Tonic, Cold Frames
and Hoop Houses

by Elizabeth Gawthrop Riely
photos by Michael Piazza

The idea of spring tonic runs deep in the folk wisdom of many coldweather cultures. Such homemade medicine, a backwoods brew of various herbs and plant leaves, roots and barks, is reputed get the blood coursing, like sap in trees, to clear out winter’s stodge.  We may laugh at these bracing concoctions, but usually they contain hefty doses of vitamin C and other healthful nutrients. In Europe, restorative bitters, as they are called, are taken on their own or in cocktails as digestifs, while in this country they have been marketed as patent medicines as well as brewed for home use.

Country people have a long tradition of finding plant ingredients in the wild, creating whole festivals, for instance, on the Appalachian ramp of early spring. The ramp is an elegantly beautiful wild leek with a bouquet that reeks of garlic on steroids. We near Boston have ramps too in woodland areas, but tend to go to our local farmers markets instead.  We’re not likely to find poke, sassafras or nettles there—traditional ingredients of spring tonic—but we may find sorrel, Swiss chard, rhubarb and dandelion greens.

What these early edibles have in common is an acidic, sour flavor that awakens us from winter’s slumber. indeed, the name sorrel comes from the word sour: This delicate green leaf packs a lemony punch that makes it perfect for creamy soups and fish sauces. Many of these spring greens—sorrel, spinach and rhubarb included—contain oxalic acid, which is safe in small quantities where their piquancy is welcome.  (but be sure to eat only the stems of rhubarb, as the leaves are so high in oxalic acid that they can be harmful.) Some also contain ascorbic acid (vitamin C), which acts as an antioxidant in our bodies.

In northern New England’s cold climate, hoop houses, cold frames and greenhouses give farmers an advantage in the changeable weather of early spring. Tender young greens haven’t enough time to grow deep roots, but are shielded from wind, rain, snow and sleet while the glass or plastic protection creates a sunny microclimate. These structures are easy and cheap to build.

On a recent visit to Natick Community organic Farm, Liz Keohan showed me around the greenhouses of this nonprofit farm. She showed me the trays of greens that are sowed on flats and picked 30 days later for their mesclun salad mix. An intern was working on them during my visit; when the weather warms up she and other interns will transplant them outside where they’ll grow faster. When the greens are picked and washed, Liz told me, children in several programs at the farm dry them in a giant spinner, a job they love.  As we walked through the greenhouses, I was mesmerized by the array. Along the way, i picked a tiny leaf here and there: exquisitely beautiful, unmistakable in their individuality. Here is a partial list of NCOF’s salad green mix, most of which i saw and probably tasted:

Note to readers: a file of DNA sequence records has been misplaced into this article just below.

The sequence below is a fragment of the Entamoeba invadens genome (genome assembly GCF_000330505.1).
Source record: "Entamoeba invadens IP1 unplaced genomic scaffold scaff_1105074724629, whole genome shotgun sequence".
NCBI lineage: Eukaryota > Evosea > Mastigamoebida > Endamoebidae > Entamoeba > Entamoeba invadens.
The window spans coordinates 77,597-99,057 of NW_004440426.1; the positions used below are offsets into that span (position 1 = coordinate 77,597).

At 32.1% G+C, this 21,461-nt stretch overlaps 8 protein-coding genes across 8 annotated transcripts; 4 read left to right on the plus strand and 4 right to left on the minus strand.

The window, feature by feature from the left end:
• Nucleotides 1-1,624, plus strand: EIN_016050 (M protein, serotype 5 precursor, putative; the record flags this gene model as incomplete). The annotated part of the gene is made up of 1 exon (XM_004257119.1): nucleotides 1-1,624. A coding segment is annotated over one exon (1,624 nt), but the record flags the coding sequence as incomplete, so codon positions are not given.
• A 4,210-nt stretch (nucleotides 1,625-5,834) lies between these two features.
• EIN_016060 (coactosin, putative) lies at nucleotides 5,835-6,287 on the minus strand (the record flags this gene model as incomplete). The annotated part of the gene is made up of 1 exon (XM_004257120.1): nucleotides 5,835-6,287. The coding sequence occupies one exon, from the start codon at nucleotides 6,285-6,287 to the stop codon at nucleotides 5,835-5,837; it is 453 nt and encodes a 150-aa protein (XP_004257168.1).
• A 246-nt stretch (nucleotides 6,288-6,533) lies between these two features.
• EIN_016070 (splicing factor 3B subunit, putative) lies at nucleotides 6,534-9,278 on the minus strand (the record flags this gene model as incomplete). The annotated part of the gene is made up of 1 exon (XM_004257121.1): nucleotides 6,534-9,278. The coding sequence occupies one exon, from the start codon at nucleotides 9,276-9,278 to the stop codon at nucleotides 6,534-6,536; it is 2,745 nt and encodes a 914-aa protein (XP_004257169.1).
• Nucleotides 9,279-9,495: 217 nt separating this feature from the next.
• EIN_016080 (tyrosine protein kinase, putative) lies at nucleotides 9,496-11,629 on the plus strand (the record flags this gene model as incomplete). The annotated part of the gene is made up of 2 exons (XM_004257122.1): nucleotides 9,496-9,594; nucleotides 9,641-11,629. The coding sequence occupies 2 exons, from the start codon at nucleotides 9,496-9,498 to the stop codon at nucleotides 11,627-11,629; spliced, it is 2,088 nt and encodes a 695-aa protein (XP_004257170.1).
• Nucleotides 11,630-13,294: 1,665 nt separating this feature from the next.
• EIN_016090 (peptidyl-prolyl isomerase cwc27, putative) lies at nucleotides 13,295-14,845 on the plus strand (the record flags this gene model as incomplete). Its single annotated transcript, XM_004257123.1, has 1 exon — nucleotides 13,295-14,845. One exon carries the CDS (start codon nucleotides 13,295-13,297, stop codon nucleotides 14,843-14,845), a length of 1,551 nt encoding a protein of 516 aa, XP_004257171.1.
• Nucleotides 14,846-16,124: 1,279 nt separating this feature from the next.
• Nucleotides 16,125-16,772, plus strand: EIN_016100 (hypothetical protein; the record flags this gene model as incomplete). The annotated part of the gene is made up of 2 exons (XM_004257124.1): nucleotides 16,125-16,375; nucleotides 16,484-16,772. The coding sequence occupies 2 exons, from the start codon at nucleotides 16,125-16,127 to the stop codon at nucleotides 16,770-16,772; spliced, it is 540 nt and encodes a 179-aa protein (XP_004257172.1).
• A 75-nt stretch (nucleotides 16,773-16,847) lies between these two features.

• Delicate pea shoots
  • beet tops, in glossy deep maroon
  • Silvetta, a wild arugula with deep-lobed leaves that look like tiny ferns, and pungent flavor
  • Cushiony toscano kale, “to give weight to the mix,” liz says
  • Green Frills mustard, aptly named and burning hot
  • Claytonia, aka miner’s lettuce, appealing for its juicy, crunchy succulence but little flavor
  • bright lights chard in startling colors
  • Merlot lettuce, even more beautiful “when you see the sun on it,” liz says: wavy leaves, fringed edge and truly wine-colored
  • Purple mizuna, far more delicate than that mixed into supermarket mesclun
  • broadleaf cress, bright green with little teeth around the edges; “its bite develops,” liz says
  • Curly cress with peppery flavor
  • broadleaf cress, ditto
  • Ruby Streaks mustard with lacy leaves in burgundy and yellow-green stems
  • Yunkina savoy cabbage
  • Red and winter kale
  • Collard greens in miniature
  • baby broccoli leaves grown specifically for the salad mix
  • Frisée chicory with frizzy leaves
  • Red-veined sorrel, named for its sour taste
  • nasturtium with its pungent peppery flavor
  • Parsley, a biennial
  • Spinach, which thrives here in the colder months
  • Mâche, or lamb’s lettuce, called Rapunzel in German, whose irresistible leaves set the fairytale in motion
  • Dill volunteers

Root vegetables such as parsnips, beets, carrots and turnips are not grown in hoop houses, cold frames or greenhouses. These hardy vegetables can be harvested in fall and overwintered in root cellars, so growing them in shelters would be a waste of precious space better used for leafy greens. Parsnips alone can stay outside in the ground until spring and, in fact, become sweeter when subjected to cold temperatures.  They look like white carrots and share the leafy umbrella canopy of cousins parsley and carrots. Parsnips have yet to catch the imagination of Americans, but their delicate flavor is a balance of sweet, nutty and zingy flavor, with herbal overtones and elusive complexity.  What a great spring tonic!









Elizabeth Gawthrop Riely’s articles have appeared in many newspapers and magazines. Her cookbook, A Feast of Fruits, was published by Macmillan in 1983. Her dictionary, The Chef’s Companion (John Wiley & Sons, 3rd edition), remains in print after 28 years. She was editor of The Culinary Times, published by the Schlesinger Library at Radcliffe, from 2000 to 2009. Her article on “John James Audubon’s Tastes of America” is in the Spring 2011 issue of Gastronomica. Beth can be reached at elizabethriely@ gmail.com.